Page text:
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Summary of Cathartics

In medicine, a cathartic is a substance that accelerates defecation. This is similar to a laxative, which is a substance that eases defecation, usually by softening feces. It is possible for a substance to be both a laxative and a cathartic. However, agents such as psyllium seed husks increase the bulk of the feces.

Cathartics such as sorbitol, magnesium citrate, magnesium sulfate, or sodium sulfate were previously used as a form of gastrointestinal decontamination following poisoning via ingestion. They are no longer routinely recommended for poisonings. High-dose cathartics may be an effective means of ridding the lower gastrointestinal tract of toxins; however, they carry a risk of electrolyte imbalances and dehydration. Catharsis can be an effect of pesticide poisonings, such as with elemental sulfur.

Cathartics and laxatives increase the motility of the intestine or increase the bulk of feces. The dosages for all of these drugs are highly empirical and usually extracted from human dosages ( see Cathartic and Laxative Drugs). Clinically, these drugs are administered to increase passage of gut contents associated with intestinal impaction, to cleanse the bowel before radiography or endoscopy, to eliminate toxins from the GI tract, and to soften feces after intestinal or anal surgery.

Stimulant Cathartics :-
Stimulant (irritant) cathartics appear to stimulate intestinal motility via an irritant effect on the mucosa or stimulation of intramural nerve plexi. They also activate secretory mechanisms, provoking fluid accumulation in the GI lumen. These drugs can have potent effects, and excessive fluid and electrolyte loss can result. They act directly or indirectly (if a metabolic conversion is necessary before the compound is active).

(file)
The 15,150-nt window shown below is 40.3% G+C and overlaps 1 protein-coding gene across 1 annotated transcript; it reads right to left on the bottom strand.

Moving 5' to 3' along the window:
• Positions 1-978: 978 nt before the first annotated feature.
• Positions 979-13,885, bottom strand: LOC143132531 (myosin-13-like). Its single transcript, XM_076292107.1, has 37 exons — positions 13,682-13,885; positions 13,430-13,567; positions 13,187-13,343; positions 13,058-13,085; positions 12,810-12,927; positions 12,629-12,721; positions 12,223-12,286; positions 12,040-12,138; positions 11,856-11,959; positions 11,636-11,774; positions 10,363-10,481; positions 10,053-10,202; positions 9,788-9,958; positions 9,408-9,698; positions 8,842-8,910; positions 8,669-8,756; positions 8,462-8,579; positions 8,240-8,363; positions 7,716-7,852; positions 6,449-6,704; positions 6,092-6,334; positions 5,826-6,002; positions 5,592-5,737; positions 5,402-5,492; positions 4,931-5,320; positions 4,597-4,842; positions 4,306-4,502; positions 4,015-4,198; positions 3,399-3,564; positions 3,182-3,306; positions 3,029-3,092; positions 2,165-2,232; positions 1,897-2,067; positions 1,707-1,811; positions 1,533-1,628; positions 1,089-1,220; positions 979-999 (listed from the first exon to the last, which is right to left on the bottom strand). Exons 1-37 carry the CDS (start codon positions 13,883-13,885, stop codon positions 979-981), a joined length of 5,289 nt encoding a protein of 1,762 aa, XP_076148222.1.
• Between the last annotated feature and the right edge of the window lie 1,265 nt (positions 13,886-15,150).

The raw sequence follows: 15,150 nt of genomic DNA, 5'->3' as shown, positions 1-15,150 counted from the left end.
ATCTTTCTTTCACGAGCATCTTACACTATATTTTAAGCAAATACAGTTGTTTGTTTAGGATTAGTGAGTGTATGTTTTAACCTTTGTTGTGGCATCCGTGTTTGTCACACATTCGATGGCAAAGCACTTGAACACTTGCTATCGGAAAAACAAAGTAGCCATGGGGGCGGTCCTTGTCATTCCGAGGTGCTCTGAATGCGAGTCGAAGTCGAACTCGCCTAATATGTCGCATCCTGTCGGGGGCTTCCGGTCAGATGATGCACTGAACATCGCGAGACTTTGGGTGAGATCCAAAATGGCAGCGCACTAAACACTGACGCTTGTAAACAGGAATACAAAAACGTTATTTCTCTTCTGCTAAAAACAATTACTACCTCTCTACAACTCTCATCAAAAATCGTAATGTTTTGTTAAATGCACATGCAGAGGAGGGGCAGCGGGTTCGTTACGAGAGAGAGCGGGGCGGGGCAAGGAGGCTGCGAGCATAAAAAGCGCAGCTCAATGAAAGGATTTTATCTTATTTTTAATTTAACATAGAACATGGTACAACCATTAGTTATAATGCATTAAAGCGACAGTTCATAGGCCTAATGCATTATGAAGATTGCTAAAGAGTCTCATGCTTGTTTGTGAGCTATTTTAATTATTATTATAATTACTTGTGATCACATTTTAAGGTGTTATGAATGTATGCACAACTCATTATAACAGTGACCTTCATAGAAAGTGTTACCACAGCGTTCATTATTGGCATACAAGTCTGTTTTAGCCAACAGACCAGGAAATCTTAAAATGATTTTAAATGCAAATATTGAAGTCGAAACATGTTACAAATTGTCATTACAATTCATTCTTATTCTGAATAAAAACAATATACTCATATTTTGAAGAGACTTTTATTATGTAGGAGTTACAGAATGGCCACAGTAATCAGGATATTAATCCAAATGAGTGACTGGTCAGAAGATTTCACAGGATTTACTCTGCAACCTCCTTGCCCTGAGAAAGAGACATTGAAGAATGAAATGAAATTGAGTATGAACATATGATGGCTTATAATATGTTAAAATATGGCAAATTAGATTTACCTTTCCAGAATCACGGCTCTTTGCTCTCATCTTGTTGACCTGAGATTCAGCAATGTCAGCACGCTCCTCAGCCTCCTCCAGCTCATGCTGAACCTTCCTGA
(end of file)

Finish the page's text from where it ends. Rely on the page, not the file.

Emodin is an irritant glycoside that is an active ingredient in several products. Its action is limited to the large intestine, and it may take 4–6 hr for an effect to be seen. Repeat doses should be avoided in horses because of the long latent period and risk of severe super purgation. The naturally occurring emodins (eg, Senna) are found in human formulations.

Vegetable oils are indirect-acting cathartics. They are hydrolyzed by pancreatic lipase in the small intestine to irritating fatty acids. Castor oil is a potent cathartic. It is hydrolyzed to release ricin oleic acid, which causes increased water secretion in the small intestine. Raw linseed oil (cooked linseed oil is toxic) is hydrolyzed to release linoleates, which are less irritating than ricin oleic acid. In smaller daily doses, linseed oil is a mild lubricant laxative and a source of fatty acids for horses.

Senna and bisacodyl are stimulant cathartics that affect the large intestine and are found in many over-the-counter human laxative formulations.

Hyperosmotic Cathartics
These drugs are poorly absorbed from the GI tract and draw fluid into the intestine by osmosis. The fluid content of the feces increases, which causes intestinal distention and promotes peristalsis. Although hyperosmotic cathartics are relatively safe, overdoses can cause excessive fluid loss and dehydration, so adequate water intake must be assured. Examples of hyperosmotic cathartics include magnesium salts, sodium salts, and sugar alcohols.